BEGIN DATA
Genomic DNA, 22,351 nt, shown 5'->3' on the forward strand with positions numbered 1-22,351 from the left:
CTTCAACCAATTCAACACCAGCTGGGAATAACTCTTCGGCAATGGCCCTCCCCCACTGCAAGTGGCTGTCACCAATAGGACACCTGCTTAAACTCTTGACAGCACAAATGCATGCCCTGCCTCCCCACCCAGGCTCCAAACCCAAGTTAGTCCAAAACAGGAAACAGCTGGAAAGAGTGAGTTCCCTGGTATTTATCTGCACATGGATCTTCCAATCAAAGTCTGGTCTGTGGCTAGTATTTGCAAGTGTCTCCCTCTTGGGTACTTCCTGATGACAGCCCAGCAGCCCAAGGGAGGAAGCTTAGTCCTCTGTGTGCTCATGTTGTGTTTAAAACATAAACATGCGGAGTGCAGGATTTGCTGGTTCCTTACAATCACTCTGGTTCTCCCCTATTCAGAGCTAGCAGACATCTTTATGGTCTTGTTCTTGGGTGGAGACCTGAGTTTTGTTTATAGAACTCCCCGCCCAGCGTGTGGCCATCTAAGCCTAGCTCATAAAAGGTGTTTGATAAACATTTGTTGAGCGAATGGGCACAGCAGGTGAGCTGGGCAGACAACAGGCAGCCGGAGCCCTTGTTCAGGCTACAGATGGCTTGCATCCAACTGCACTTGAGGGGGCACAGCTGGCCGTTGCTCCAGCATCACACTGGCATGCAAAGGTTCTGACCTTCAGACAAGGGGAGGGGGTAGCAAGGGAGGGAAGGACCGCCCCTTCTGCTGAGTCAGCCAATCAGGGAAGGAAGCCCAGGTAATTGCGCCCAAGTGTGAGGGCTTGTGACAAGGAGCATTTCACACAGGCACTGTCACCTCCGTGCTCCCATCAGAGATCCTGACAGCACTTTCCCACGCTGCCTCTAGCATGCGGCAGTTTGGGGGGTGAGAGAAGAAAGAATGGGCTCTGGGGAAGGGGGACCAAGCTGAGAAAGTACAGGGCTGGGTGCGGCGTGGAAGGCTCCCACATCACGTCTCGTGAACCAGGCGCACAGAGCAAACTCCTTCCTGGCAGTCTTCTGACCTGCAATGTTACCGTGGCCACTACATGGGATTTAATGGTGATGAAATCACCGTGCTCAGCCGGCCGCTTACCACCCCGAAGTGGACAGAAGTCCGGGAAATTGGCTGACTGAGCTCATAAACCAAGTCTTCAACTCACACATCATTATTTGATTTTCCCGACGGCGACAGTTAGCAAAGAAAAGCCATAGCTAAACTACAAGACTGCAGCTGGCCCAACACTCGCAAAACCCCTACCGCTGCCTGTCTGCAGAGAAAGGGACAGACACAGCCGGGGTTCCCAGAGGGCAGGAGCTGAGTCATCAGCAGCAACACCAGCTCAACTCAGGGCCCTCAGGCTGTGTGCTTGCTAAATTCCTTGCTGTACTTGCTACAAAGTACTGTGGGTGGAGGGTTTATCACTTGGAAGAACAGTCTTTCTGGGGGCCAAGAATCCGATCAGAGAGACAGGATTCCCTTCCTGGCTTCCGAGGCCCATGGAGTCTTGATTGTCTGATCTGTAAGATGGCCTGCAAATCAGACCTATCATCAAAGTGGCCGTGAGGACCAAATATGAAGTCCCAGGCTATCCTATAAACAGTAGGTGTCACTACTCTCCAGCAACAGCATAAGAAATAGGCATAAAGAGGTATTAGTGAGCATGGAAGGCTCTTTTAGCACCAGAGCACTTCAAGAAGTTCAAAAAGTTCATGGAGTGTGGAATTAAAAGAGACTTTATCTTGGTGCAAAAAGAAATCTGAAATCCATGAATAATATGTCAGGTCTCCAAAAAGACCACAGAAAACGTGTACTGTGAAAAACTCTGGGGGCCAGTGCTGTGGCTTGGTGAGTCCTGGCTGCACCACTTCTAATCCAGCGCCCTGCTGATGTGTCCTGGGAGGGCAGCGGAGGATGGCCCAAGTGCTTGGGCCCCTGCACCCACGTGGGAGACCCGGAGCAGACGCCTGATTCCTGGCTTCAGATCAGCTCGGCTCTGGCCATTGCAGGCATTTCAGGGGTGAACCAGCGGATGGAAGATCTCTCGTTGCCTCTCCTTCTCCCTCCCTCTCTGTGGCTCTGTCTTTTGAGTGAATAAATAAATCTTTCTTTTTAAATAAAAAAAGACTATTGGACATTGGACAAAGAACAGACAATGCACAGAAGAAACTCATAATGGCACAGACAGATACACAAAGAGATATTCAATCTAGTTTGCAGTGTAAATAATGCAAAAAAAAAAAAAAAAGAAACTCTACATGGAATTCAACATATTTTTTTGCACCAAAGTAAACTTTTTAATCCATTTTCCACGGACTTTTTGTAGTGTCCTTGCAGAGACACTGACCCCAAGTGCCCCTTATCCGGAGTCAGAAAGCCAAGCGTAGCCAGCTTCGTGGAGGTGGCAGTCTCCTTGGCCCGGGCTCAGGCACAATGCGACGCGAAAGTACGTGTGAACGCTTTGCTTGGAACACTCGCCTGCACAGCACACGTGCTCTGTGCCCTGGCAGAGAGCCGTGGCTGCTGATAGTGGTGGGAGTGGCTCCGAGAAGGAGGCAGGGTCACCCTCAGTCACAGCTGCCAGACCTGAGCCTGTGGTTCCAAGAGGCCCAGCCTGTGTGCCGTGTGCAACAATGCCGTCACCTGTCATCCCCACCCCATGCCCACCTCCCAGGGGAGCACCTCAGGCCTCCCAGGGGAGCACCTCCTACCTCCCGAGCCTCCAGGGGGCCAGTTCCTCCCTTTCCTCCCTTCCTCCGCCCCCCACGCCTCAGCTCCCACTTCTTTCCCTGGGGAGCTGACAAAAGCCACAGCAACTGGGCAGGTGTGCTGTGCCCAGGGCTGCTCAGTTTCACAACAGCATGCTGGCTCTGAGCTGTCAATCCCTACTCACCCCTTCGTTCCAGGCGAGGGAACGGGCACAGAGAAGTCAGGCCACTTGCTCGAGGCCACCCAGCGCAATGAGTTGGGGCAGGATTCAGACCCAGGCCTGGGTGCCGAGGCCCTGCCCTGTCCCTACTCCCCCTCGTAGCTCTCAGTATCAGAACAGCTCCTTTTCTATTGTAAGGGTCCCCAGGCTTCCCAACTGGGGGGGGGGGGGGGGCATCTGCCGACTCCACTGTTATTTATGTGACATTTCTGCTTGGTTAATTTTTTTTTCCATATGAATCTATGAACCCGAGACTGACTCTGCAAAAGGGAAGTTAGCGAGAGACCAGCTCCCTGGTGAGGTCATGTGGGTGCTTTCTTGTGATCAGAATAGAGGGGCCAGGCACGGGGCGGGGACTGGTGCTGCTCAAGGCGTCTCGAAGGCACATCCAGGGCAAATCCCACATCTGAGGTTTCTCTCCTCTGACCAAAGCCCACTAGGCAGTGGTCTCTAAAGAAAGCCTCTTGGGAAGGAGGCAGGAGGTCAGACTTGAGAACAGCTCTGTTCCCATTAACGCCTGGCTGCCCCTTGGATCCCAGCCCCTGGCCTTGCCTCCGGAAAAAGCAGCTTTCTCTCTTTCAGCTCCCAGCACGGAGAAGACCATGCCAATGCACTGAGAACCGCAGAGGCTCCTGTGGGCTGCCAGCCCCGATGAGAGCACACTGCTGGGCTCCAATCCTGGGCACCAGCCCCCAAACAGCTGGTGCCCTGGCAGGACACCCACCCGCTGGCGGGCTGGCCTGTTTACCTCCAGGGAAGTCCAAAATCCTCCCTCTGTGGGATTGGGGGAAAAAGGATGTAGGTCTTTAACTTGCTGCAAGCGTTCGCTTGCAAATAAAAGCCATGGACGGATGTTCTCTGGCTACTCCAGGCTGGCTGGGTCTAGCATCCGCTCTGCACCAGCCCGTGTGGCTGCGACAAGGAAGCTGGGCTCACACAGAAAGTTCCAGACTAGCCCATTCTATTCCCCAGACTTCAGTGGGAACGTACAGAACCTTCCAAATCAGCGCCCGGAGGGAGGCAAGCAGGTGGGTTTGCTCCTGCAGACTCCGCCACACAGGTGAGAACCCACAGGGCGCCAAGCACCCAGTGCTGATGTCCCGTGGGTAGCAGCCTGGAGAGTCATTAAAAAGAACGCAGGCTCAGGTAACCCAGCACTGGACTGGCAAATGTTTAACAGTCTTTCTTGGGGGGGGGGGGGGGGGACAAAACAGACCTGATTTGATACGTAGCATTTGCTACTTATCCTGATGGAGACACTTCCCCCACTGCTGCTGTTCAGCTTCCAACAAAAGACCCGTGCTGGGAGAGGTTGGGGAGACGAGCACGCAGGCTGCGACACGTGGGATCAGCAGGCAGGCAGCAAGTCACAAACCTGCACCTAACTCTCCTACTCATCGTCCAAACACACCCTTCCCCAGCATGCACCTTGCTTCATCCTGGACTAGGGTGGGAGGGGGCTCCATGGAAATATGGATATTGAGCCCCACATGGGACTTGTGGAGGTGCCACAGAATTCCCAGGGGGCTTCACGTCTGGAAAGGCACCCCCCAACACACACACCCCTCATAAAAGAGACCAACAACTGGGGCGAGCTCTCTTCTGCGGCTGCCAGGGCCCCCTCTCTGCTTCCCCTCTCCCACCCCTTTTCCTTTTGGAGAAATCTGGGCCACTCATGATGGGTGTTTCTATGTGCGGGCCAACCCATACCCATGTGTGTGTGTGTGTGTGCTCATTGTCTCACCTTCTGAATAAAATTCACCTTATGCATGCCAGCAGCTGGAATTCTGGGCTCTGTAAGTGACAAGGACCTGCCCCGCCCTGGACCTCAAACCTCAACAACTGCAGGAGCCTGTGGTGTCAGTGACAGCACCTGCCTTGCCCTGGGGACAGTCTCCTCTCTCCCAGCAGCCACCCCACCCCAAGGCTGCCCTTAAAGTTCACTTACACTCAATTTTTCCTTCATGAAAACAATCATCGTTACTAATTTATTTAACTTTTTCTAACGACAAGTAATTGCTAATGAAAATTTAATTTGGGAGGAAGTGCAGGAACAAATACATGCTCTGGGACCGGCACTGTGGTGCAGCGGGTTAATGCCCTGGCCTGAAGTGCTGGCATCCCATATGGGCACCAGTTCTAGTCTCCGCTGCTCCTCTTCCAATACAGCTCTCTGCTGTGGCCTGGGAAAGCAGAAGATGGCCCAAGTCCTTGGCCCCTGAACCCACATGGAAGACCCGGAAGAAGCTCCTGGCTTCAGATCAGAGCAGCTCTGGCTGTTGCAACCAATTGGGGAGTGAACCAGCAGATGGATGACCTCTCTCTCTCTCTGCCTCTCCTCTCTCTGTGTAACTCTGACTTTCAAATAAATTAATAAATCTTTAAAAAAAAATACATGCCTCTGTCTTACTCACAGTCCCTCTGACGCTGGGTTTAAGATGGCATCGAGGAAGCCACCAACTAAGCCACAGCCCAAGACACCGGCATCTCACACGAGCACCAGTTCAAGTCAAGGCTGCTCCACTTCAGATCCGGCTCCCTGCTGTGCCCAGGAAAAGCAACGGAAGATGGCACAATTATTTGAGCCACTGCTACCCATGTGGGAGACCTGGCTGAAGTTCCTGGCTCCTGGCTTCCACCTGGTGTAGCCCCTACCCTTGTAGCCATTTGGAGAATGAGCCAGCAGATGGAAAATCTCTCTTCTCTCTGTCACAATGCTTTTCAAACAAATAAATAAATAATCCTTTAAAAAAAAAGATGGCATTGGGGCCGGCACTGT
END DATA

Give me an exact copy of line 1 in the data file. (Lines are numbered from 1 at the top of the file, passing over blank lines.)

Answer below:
Genomic DNA, 22,351 nt, shown 5'->3' on the forward strand with positions numbered 1-22,351 from the left: